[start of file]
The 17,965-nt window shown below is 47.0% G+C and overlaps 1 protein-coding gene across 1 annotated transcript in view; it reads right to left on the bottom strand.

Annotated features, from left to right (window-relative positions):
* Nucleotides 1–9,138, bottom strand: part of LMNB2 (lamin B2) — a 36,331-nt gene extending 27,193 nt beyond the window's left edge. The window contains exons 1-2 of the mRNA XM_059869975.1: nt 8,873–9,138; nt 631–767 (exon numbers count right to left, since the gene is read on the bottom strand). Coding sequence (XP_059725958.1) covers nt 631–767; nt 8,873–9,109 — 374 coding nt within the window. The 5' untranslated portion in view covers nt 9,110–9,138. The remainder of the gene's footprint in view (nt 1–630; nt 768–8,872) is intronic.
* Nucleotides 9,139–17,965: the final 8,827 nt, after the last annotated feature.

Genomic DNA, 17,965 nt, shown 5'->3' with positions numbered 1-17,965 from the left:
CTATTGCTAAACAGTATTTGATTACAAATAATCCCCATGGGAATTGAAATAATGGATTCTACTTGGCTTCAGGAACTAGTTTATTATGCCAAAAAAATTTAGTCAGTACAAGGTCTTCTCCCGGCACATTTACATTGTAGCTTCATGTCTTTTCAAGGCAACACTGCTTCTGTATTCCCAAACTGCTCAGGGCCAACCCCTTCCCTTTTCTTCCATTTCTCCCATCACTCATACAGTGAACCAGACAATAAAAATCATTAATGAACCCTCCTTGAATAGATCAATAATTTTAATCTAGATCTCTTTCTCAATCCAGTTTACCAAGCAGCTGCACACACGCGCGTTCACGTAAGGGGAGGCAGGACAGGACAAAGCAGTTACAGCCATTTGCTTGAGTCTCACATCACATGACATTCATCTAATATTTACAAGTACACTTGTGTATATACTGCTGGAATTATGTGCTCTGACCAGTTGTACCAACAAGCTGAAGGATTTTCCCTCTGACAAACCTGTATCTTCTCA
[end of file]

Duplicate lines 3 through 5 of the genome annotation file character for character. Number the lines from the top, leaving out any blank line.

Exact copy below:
* Nucleotides 1–9,138, bottom strand: part of LMNB2 (lamin B2) — a 36,331-nt gene extending 27,193 nt beyond the window's left edge. The window contains exons 1-2 of the mRNA XM_059869975.1: nt 8,873–9,138; nt 631–767 (exon numbers count right to left, since the gene is read on the bottom strand). Coding sequence (XP_059725958.1) covers nt 631–767; nt 8,873–9,109 — 374 coding nt within the window. The 5' untranslated portion in view covers nt 9,110–9,138. The remainder of the gene's footprint in view (nt 1–630; nt 768–8,872) is intronic.
* Nucleotides 9,139–17,965: the final 8,827 nt, after the last annotated feature.

Genomic DNA, 17,965 nt, shown 5'->3' with positions numbered 1-17,965 from the left: